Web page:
The Book of Mormon paints a very narrow viewpoint regarding the concept of beauty. That white is good and black is bad. It teaches that those whose skin pigmentation is darker is also “filthy”, “loathsome” or at the least “not enticing.”

    Is the condemnation of another human being, solely because of the color of their skin, something the Lord would give such prominence to in ‘another testament to Him?’

    I think the discounting of its racist past and its attempts at gaslighting is hugely dishonest.

  47. Governer L. Boggs July 30, 2020 at 6:21 am - Reply

    John, this is a very worthy start. Here are my two bits.

    I don’t know about other generations, but for those of us raised in the church in the 80’s and 90’s, we were saturated with the idea that Christ is at the helm. There was a palpable, implicit understanding that the Apostles have seen Jesus. I and many others around me firmly believed that church leaders were somehow meeting with Christ, or at least meeting with someone like Moroni as an angelic messenger directly from Heaven. That is what made us the one and only true church of God on the earth–we were the only one that actually had contact with Jesus. This is the biggest deception of them all for me. I held all my items on the shelf under the assumption that the presidents of the church have a literal direct line of verbal, plenary communication with Jesus. Any doubt versus that fact must come from Satan, I thought. For example, I ignored my doubts about the Book of Abraham translation fraud because (I thought) Gordon Hinckley knows all about that situation and he isn’t shaken–how could he be shaken when he meets with Christ?

    This deception goes right up to the present day, with the yellow notebook. Kicking Wendy out of bed and coming out some time later proudly waving a yellow notebook, and (paraphrasing) isn’t it wonderful, Wendy, here we have a bunch of new instructions from Jesus in this notebook. This is a sickening overstating of the definiteness of communication between heaven and earth. That it is overstated is made obvious when you look at a clear and present example. The infamous November 2015 policy, and its roll back in April 2019 make it clear that the brethren are no better at sussing out the truth by wrestling with God than I am.

    The deliberate avoidance of answering the question “Have you ever seen Jesus?” is a furtherance of a related major deception. My understanding is (and I believe you can effortlessly find this yourself using Google) that Boyd K. Packer publicly scolded someone for asking him that question, rather than politely answer the question “Yes” or “No.”

    The doctrine and covenants distinguishes those destined for the Celestial Kingdom as those who are valiant in the testimony of Christ. Those who aren’t valiant in their testimony of Christ are going to a lesser kingdom.

    What good then is an Apostle who has seen Christ, but refuses to tell anyone about it? The new testament apostles did not hide the fact that they had seen Him, shaken his hand, etc. Why would it now become super-secret whether or not an apostle has seen Him?

    But even worse is this: what is the point of an Apostle who has NOT seen Christ, but who benefits from the ambiguity of never admitting that fact? All the while he knows there are people out there who believe he has seen Christ…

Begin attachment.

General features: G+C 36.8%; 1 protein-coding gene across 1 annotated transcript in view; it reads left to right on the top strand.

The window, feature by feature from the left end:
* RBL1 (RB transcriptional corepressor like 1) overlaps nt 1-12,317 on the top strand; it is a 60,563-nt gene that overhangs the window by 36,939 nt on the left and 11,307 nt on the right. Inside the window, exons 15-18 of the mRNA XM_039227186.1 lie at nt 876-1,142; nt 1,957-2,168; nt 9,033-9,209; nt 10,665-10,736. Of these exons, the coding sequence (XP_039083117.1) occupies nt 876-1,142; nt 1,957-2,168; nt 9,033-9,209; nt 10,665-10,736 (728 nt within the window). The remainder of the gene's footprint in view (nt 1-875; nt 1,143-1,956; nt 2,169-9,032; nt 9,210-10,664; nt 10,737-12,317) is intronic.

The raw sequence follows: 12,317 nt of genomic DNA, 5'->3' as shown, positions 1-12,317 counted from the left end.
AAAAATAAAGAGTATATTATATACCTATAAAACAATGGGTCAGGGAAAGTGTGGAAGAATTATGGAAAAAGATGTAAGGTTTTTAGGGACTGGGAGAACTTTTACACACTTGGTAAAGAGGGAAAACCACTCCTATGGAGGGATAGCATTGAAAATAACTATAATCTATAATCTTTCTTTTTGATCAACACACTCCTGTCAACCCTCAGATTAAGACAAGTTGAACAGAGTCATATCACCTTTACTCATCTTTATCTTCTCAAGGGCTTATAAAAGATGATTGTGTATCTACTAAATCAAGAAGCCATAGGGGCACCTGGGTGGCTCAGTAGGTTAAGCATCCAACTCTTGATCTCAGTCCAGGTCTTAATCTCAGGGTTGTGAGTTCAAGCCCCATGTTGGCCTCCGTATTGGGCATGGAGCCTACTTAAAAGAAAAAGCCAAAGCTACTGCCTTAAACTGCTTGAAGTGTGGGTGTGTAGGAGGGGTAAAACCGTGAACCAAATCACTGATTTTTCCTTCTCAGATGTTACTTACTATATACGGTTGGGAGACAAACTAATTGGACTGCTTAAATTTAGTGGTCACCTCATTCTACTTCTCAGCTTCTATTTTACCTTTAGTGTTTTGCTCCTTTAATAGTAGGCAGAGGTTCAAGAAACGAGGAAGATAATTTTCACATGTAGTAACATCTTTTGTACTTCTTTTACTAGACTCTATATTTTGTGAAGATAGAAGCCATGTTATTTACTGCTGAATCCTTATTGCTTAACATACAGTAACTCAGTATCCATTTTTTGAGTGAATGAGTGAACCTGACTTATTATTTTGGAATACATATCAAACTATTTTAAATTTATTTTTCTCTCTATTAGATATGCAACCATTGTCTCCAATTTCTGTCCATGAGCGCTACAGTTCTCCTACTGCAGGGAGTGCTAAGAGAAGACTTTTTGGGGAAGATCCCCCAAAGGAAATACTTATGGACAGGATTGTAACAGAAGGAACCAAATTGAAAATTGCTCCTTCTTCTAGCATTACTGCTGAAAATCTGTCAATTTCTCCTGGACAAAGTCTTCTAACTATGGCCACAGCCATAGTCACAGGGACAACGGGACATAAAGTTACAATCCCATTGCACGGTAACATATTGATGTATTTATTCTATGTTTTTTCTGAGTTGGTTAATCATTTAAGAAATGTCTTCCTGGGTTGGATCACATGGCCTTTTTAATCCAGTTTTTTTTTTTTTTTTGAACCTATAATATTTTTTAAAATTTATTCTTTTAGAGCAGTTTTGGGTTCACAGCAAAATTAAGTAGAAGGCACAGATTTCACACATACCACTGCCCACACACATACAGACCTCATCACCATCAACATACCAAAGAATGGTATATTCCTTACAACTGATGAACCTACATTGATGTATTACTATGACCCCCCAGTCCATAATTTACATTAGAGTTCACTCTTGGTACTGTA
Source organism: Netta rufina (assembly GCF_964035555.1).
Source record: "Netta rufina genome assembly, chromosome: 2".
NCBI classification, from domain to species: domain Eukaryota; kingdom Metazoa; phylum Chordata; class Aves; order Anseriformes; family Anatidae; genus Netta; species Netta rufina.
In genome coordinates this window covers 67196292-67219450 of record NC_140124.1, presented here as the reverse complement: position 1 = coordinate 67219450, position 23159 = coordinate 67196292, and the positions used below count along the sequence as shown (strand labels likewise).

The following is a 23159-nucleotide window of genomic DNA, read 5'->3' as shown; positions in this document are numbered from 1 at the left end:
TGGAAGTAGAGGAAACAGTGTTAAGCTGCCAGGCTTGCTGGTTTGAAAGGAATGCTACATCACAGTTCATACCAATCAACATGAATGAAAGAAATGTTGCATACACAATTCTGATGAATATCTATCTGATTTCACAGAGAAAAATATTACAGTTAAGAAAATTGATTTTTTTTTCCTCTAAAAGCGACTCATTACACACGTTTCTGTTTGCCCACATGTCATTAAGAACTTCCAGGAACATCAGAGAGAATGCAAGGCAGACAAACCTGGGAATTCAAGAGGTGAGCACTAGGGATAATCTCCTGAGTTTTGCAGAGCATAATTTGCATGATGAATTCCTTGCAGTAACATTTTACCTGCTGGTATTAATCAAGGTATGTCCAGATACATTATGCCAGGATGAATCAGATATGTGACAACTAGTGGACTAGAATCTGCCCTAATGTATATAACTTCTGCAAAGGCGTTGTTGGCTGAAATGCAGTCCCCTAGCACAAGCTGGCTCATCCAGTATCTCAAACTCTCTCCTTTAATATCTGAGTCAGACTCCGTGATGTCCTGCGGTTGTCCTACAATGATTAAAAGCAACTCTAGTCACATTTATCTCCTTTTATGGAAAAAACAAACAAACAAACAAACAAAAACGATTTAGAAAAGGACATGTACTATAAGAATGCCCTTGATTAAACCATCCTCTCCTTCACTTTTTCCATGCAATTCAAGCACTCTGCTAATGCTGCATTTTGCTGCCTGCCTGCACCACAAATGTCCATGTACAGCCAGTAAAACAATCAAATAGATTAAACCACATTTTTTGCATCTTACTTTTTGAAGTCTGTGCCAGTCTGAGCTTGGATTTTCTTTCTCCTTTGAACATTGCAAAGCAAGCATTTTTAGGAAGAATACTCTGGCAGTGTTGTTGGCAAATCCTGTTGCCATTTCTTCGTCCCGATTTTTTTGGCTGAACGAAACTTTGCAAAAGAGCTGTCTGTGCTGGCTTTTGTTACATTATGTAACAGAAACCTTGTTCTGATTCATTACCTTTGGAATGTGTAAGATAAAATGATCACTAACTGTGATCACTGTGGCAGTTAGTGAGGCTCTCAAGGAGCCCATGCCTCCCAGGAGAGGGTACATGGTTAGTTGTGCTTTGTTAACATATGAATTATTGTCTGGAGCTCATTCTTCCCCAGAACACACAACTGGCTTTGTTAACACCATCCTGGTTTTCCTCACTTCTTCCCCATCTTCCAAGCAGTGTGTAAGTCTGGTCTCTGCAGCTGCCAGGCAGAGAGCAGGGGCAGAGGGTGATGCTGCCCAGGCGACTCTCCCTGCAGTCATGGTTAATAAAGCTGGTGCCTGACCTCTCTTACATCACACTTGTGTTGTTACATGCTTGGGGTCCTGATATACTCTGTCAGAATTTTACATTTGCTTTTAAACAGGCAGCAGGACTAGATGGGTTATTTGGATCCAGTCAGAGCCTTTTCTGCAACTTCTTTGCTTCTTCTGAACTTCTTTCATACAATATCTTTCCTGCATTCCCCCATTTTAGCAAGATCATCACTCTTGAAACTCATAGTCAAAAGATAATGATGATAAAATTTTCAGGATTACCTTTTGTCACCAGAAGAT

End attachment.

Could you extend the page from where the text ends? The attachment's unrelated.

By either type of apostle, the members are deceived.

    • Sam August 7, 2020 at 3:13 pm - Reply

      Your comment reminded me that I once believed that, as well. I grew up in the church, and it wasn’t until I was a missionary listening to M. Russell Ballard in a stake center state what I understood to clearly be that he had not seen Christ, nor literally speak with Christ, while he spoke about being a “special witness for Christ”. I remember wondering at that time how he could be any more a special witness than I was, since we were both just leaning on our “spiritual experiences” with Christ. I, like you, had never considered that they weren’t actually interacting personally and literally with Christ. In fact, I believe I had been taught that the upper room of the temple was where the prophet would go to meet with Christ. I remember some story about how President Kimball, I think it was, had been in the temple when Christ appeared to him. It has been so long, though, that I couldn’t tell you the source of it… probably my mom.

      • Governoer L. Boggs August 12, 2020 at 7:02 am - Reply

        Sam, I appreciate you and your comment. I think this is a pretty common phenomenon, so common that I believe all 15 of the apostles know all about it. As far as a story of Kimball seeing Christ in the temple, I am not sure about that–there could be a story about that. I have heard stories about strange lights in the temples after hours. There is a fairly well known story about Lorenzo Snow seeing Christ in the Salt Lake temple, not in the upper room, but in one of the lower hallways. His granddaughter wrote about it in her journal. I believe she was a child going there to see her grandfather, so they were in a part of the temple where you do not need a recommend. I believe the story goes, President Snow stopped at a point in the hallway and told her this is where the Savior appeared to me. It is not clear to me whether he believes he saw Christ in the flesh, whether he was telling her about a dream he had, or what.

  48. Kathleen July 30, 2020 at 8:49 am - Reply

    Please put this on audio I don’t have time to read it